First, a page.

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Kicking the bottle (Portland, ME Phoenix)

By BRIDGET HUBER. The Phoenix, November 26, 2008

As several Maine towns battle the plans of Poland Spring (and its parent company Nestle Waters North America) to expand water-pumping operations across the state, a group of water-rights activists will bring the issue to Portland this Saturday with a screening of the award-winning documentary FLOW: For Love of Water, a panel discussion, and a workshop aimed at convincing restaurant owners to take bottled water off their menus.

Nestle’s foes cite a litany of reasons to kick the bottle. The long-term impacts of water extraction on aquifers and other bodies of water are not yet known. Bottled water is also vastly more expensive and less stringently regulated than tap water. And then there is waste: According to Food and Water Watch, a Washington DC-based consumer non-profit advocating for clean water and safe food, 1.5 million tons of plastic are made into water bottles each year, using 47 million gallons of oil.

Nestle spokeswoman Jane Lazgin says water is a healthy alternative to sugary or high-calorie bottled drinks, and notes that her company is taking steps to reduce its environmental impact — she highlights the “Eco-Shape” half-liter bottle, introduced in 2007, which uses 30 percent less plastic than its predecessor and is fully recyclable.

But for activist Mary Taylor, the true heart of the matter is corporate control of a essential resource. “It’s water for life, not water for profit,” she says. Taylor lives in Shapleigh, where Nestle angered many residents by sinking test wells at a state-owned wildlife management area two years ago without public comment. When the company approached Shapleigh’s selectmen earlier this year about pumping water from town land, residents petitioned for and passed a six-month moratorium on testing and large-scale pumping, allowing the town to enact an ordinance to spell out the terms of how, when, and if water can be pumped or tested.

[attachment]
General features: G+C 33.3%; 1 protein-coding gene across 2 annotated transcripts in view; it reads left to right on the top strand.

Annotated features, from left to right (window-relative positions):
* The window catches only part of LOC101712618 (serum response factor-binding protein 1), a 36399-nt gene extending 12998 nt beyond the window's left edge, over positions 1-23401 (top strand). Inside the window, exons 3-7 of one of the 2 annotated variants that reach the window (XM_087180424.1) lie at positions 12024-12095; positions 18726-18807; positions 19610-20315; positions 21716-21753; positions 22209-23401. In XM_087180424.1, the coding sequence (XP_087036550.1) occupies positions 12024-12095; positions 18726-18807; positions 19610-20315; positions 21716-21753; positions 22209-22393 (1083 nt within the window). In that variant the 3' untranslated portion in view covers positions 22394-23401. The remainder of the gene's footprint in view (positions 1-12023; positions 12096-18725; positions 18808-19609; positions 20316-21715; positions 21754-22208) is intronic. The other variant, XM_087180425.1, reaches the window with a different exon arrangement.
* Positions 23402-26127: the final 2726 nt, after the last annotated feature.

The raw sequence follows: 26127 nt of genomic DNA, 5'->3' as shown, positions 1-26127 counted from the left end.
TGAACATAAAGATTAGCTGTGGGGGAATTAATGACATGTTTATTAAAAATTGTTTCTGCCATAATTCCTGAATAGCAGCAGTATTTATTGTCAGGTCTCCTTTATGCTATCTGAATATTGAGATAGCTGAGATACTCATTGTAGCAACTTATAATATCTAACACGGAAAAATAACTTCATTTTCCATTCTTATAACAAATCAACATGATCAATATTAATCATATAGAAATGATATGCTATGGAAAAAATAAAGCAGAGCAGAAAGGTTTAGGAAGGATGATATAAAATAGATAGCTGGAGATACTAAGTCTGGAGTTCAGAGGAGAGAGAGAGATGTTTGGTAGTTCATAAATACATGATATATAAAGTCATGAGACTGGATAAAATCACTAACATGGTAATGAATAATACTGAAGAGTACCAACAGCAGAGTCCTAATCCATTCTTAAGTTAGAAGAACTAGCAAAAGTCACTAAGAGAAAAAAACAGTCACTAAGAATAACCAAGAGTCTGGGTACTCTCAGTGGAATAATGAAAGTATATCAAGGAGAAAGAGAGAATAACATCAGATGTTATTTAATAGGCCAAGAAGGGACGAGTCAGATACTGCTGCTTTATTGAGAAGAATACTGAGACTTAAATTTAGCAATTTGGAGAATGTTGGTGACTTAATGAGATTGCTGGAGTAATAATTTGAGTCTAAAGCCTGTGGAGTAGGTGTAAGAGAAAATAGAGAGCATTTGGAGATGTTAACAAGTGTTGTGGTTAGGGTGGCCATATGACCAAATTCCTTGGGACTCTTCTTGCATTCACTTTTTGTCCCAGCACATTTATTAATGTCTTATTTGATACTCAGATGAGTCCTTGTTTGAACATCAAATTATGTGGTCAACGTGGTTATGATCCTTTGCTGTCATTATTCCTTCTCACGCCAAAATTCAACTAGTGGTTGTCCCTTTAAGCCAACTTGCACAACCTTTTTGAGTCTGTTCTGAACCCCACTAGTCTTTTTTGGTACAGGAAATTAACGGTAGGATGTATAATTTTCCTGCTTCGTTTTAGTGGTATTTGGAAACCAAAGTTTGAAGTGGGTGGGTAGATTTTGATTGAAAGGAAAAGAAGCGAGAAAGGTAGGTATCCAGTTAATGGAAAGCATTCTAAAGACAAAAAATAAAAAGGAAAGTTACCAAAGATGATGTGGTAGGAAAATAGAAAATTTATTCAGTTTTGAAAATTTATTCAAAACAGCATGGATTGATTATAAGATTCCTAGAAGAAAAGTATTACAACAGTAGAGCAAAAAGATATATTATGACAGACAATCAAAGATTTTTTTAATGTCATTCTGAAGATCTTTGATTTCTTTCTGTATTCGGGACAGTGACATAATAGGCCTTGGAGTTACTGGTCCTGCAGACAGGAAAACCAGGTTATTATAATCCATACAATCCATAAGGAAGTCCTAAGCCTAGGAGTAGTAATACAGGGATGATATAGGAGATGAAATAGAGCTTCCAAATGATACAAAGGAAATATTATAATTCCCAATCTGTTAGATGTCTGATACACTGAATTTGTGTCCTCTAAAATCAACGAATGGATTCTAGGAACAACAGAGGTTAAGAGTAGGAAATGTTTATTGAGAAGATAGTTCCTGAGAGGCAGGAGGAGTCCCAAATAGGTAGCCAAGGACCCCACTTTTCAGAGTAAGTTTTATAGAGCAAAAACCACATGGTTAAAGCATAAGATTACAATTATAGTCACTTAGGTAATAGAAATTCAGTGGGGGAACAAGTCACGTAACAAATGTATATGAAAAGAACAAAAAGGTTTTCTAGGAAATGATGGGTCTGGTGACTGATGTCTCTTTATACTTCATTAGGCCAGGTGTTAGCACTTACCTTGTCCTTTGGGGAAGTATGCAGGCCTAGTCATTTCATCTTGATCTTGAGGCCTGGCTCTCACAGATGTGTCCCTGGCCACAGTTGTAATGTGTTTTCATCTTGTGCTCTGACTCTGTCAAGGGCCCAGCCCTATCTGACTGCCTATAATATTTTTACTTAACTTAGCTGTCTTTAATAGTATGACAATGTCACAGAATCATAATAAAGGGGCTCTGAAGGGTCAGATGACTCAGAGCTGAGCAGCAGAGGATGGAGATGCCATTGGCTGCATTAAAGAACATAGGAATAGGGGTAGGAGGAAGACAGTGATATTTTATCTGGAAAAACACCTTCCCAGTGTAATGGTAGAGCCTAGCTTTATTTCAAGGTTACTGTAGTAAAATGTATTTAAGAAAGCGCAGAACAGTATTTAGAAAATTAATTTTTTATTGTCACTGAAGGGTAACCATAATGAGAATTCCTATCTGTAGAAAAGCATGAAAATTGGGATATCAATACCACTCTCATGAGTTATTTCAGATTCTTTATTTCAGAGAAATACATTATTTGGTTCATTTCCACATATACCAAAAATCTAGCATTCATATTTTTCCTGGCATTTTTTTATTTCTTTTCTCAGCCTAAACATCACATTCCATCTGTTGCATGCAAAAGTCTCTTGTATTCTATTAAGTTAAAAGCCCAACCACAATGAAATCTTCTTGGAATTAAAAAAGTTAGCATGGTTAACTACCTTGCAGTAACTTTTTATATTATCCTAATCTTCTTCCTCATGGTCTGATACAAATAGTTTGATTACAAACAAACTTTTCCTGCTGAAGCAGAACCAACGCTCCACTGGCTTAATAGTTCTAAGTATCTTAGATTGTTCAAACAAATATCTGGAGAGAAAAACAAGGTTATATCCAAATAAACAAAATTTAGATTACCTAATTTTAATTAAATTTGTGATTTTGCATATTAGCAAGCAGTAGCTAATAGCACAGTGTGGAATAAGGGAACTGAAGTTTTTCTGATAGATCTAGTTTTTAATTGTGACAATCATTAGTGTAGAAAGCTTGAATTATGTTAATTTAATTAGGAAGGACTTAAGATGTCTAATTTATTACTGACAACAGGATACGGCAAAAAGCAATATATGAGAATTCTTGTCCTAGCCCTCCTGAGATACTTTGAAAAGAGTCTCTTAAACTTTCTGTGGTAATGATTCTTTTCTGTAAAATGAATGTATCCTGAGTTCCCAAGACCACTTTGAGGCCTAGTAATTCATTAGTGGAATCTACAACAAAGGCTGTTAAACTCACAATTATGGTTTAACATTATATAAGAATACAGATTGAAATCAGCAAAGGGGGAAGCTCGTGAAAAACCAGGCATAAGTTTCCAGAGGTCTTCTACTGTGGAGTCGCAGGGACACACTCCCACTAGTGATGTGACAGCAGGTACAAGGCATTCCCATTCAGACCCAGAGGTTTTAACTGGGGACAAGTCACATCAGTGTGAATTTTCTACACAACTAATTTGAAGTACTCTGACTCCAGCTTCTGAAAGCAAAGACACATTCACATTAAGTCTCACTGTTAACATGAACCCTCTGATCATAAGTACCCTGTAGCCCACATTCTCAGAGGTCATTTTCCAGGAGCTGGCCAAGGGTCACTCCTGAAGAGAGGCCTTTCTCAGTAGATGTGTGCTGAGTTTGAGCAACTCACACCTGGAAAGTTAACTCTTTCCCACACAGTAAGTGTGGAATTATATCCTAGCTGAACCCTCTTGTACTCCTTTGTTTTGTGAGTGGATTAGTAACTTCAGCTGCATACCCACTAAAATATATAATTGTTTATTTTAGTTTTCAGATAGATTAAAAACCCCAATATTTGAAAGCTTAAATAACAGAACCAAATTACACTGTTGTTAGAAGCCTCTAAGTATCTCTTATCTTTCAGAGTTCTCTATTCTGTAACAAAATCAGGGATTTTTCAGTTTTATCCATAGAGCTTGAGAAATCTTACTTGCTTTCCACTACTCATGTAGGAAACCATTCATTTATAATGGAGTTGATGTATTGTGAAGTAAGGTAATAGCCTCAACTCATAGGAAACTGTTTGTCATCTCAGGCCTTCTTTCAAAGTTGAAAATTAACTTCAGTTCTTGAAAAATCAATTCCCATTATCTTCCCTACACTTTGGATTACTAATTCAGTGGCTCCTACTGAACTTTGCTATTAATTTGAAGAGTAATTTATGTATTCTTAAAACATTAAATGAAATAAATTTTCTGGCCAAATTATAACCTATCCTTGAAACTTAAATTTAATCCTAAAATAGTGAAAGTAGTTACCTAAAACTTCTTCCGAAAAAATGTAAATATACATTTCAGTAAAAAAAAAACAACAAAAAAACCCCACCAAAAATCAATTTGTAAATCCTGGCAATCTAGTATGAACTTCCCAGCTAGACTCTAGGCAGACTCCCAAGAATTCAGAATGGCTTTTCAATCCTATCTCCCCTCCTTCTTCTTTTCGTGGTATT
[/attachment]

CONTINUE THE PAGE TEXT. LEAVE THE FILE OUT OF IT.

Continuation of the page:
Earlier this month, Wells voters followed suit; Denmark residents are gathering signatures to pass their own moratorium. A group of Fryeburg residents has been fighting a Nestle tanker-truck loading center for more than three years. And a group of Rangeley residents has boycotted Nestle water after the Maine Supreme Court’s July ruling upholding a 2006 Land Use Regulation Commission decision that lets Nestle develop a pumping station in nearby Dallas Plantation. Local residents say the pumping has caused changes in Rangeley’s water table and the company’s trucks are straining their roads.

“The community struggles that are happening in Maine aren’t isolated,” says Amy Dowley, a Maine-based national organizer for Food and Water Watch who has organized similar film screenings and discussions in cities across the country. FLOW, which will screen December 6 at 7 pm at the Movies on Exchange (followed by a panel discussion), is often described as the An Inconvenient Truth of water issues, and is a globetrotting exploration of the global water crisis, discussing water pollution and privatization in places as disparate as Michigan, Bolivia, and India.

Earlier in the day, at 12:30 pm, anyone interested can stop by the Meg Perry Center (at 644 Congress Street) to learn more about these issues, and volunteer to head out around Portland to ask restaurant owners to join Food and Water Watch’s Take Back the Tap effort by pledging to serve tap water instead of bottled. So far, six Portland restaurants, Local 188, Downtown Lounge, Norm’s East End Grill, Norm’s Bar and Grill, Ruski’s, and the North Star Cafû, have joined in. Dowley expects many others will follow suit: “What you give up in profits you make up for in customer relations, and you reduce a lot of waste,” she says.

It’s unclear what effect the effort would have: Nestle’s Lazgin says sales to restaurants and bars make up less than 10 percent of the company’s business.

City councilor Dave Marshall, who will speak as part of Saturday’s panel, says he’d like to see local bars required to offer tap water to all patrons so the cost of bottled water doesn’t discourage them from drinking water while imbibing. And, by drinking city water (which, by the way, met every federal and state requirement in 2007, according to the Portland Water District’s 2008 Water Quality Report) instead of bottled, consumers help ensure that it stays safe, says Marshall: “If people are drinking tap water they can continue to demand that we have appropriate funding for our public water infrastructure. The result will be cleaner water for future generations.”

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